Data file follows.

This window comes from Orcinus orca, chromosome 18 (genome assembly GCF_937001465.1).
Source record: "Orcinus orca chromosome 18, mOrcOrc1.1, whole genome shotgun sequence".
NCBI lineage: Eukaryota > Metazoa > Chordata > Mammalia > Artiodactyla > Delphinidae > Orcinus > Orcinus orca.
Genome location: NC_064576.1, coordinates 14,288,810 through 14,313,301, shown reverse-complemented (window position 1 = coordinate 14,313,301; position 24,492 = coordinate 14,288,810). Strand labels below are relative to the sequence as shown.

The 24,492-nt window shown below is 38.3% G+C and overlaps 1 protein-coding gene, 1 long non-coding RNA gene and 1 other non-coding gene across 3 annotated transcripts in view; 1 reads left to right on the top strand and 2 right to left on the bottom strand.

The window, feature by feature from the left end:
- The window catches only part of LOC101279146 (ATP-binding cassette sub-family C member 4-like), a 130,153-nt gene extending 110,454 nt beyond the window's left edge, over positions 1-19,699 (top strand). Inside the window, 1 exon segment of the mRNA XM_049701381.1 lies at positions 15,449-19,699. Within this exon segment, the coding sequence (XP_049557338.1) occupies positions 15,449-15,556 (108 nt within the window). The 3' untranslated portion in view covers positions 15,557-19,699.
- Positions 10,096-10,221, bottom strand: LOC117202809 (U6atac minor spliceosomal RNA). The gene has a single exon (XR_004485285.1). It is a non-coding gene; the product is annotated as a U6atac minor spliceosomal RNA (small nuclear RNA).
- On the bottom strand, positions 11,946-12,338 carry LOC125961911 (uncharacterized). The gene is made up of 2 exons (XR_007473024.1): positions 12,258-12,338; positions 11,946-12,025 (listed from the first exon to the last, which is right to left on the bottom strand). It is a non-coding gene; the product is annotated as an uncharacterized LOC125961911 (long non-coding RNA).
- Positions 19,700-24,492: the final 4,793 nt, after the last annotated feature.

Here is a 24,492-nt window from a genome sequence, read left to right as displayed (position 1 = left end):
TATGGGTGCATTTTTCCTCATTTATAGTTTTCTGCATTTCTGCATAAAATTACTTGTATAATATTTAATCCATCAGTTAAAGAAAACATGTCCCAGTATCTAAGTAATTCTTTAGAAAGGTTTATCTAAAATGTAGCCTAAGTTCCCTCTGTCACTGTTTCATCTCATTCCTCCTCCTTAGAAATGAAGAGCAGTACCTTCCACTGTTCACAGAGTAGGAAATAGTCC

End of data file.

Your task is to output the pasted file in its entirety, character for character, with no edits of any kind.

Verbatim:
This window comes from Orcinus orca, chromosome 18 (genome assembly GCF_937001465.1).
Source record: "Orcinus orca chromosome 18, mOrcOrc1.1, whole genome shotgun sequence".
NCBI lineage: Eukaryota > Metazoa > Chordata > Mammalia > Artiodactyla > Delphinidae > Orcinus > Orcinus orca.
Genome location: NC_064576.1, coordinates 14,288,810 through 14,313,301, shown reverse-complemented (window position 1 = coordinate 14,313,301; position 24,492 = coordinate 14,288,810). Strand labels below are relative to the sequence as shown.

The 24,492-nt window shown below is 38.3% G+C and overlaps 1 protein-coding gene, 1 long non-coding RNA gene and 1 other non-coding gene across 3 annotated transcripts in view; 1 reads left to right on the top strand and 2 right to left on the bottom strand.

The window, feature by feature from the left end:
- The window catches only part of LOC101279146 (ATP-binding cassette sub-family C member 4-like), a 130,153-nt gene extending 110,454 nt beyond the window's left edge, over positions 1-19,699 (top strand). Inside the window, 1 exon segment of the mRNA XM_049701381.1 lies at positions 15,449-19,699. Within this exon segment, the coding sequence (XP_049557338.1) occupies positions 15,449-15,556 (108 nt within the window). The 3' untranslated portion in view covers positions 15,557-19,699.
- Positions 10,096-10,221, bottom strand: LOC117202809 (U6atac minor spliceosomal RNA). The gene has a single exon (XR_004485285.1). It is a non-coding gene; the product is annotated as a U6atac minor spliceosomal RNA (small nuclear RNA).
- On the bottom strand, positions 11,946-12,338 carry LOC125961911 (uncharacterized). The gene is made up of 2 exons (XR_007473024.1): positions 12,258-12,338; positions 11,946-12,025 (listed from the first exon to the last, which is right to left on the bottom strand). It is a non-coding gene; the product is annotated as an uncharacterized LOC125961911 (long non-coding RNA).
- Positions 19,700-24,492: the final 4,793 nt, after the last annotated feature.

Here is a 24,492-nt window from a genome sequence, read left to right as displayed (position 1 = left end):
TATGGGTGCATTTTTCCTCATTTATAGTTTTCTGCATTTCTGCATAAAATTACTTGTATAATATTTAATCCATCAGTTAAAGAAAACATGTCCCAGTATCTAAGTAATTCTTTAGAAAGGTTTATCTAAAATGTAGCCTAAGTTCCCTCTGTCACTGTTTCATCTCATTCCTCCTCCTTAGAAATGAAGAGCAGTACCTTCCACTGTTCACAGAGTAGGAAATAGTCC